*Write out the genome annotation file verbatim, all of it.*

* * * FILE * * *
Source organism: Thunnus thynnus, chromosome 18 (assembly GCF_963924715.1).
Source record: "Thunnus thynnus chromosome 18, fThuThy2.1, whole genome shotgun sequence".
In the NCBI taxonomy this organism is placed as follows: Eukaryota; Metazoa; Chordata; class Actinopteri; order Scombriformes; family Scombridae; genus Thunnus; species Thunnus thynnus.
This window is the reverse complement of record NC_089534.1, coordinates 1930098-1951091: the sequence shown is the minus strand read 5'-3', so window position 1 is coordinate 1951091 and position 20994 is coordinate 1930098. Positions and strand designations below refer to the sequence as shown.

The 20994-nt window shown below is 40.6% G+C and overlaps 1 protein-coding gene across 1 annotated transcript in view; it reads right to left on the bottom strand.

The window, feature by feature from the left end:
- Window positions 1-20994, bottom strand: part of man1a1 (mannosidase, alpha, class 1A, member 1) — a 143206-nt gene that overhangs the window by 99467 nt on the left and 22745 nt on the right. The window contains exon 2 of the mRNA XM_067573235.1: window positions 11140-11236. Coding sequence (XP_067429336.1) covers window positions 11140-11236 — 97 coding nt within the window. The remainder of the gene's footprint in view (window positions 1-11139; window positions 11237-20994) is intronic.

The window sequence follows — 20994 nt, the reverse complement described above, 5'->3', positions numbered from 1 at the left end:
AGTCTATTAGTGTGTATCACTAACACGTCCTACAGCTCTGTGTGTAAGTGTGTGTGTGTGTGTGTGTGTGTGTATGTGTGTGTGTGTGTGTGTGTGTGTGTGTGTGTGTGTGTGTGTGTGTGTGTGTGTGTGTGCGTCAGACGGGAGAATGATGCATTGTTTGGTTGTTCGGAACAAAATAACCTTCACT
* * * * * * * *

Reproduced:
Source organism: Thunnus thynnus, chromosome 18 (assembly GCF_963924715.1).
Source record: "Thunnus thynnus chromosome 18, fThuThy2.1, whole genome shotgun sequence".
In the NCBI taxonomy this organism is placed as follows: Eukaryota; Metazoa; Chordata; class Actinopteri; order Scombriformes; family Scombridae; genus Thunnus; species Thunnus thynnus.
This window is the reverse complement of record NC_089534.1, coordinates 1930098-1951091: the sequence shown is the minus strand read 5'-3', so window position 1 is coordinate 1951091 and position 20994 is coordinate 1930098. Positions and strand designations below refer to the sequence as shown.

The 20994-nt window shown below is 40.6% G+C and overlaps 1 protein-coding gene across 1 annotated transcript in view; it reads right to left on the bottom strand.

The window, feature by feature from the left end:
- Window positions 1-20994, bottom strand: part of man1a1 (mannosidase, alpha, class 1A, member 1) — a 143206-nt gene that overhangs the window by 99467 nt on the left and 22745 nt on the right. The window contains exon 2 of the mRNA XM_067573235.1: window positions 11140-11236. Coding sequence (XP_067429336.1) covers window positions 11140-11236 — 97 coding nt within the window. The remainder of the gene's footprint in view (window positions 1-11139; window positions 11237-20994) is intronic.

The window sequence follows — 20994 nt, the reverse complement described above, 5'->3', positions numbered from 1 at the left end:
AGTCTATTAGTGTGTATCACTAACACGTCCTACAGCTCTGTGTGTAAGTGTGTGTGTGTGTGTGTGTGTGTGTATGTGTGTGTGTGTGTGTGTGTGTGTGTGTGTGTGTGTGTGTGTGTGTGTGTGTGTGTGTGCGTCAGACGGGAGAATGATGCATTGTTTGGTTGTTCGGAACAAAATAACCTTCACT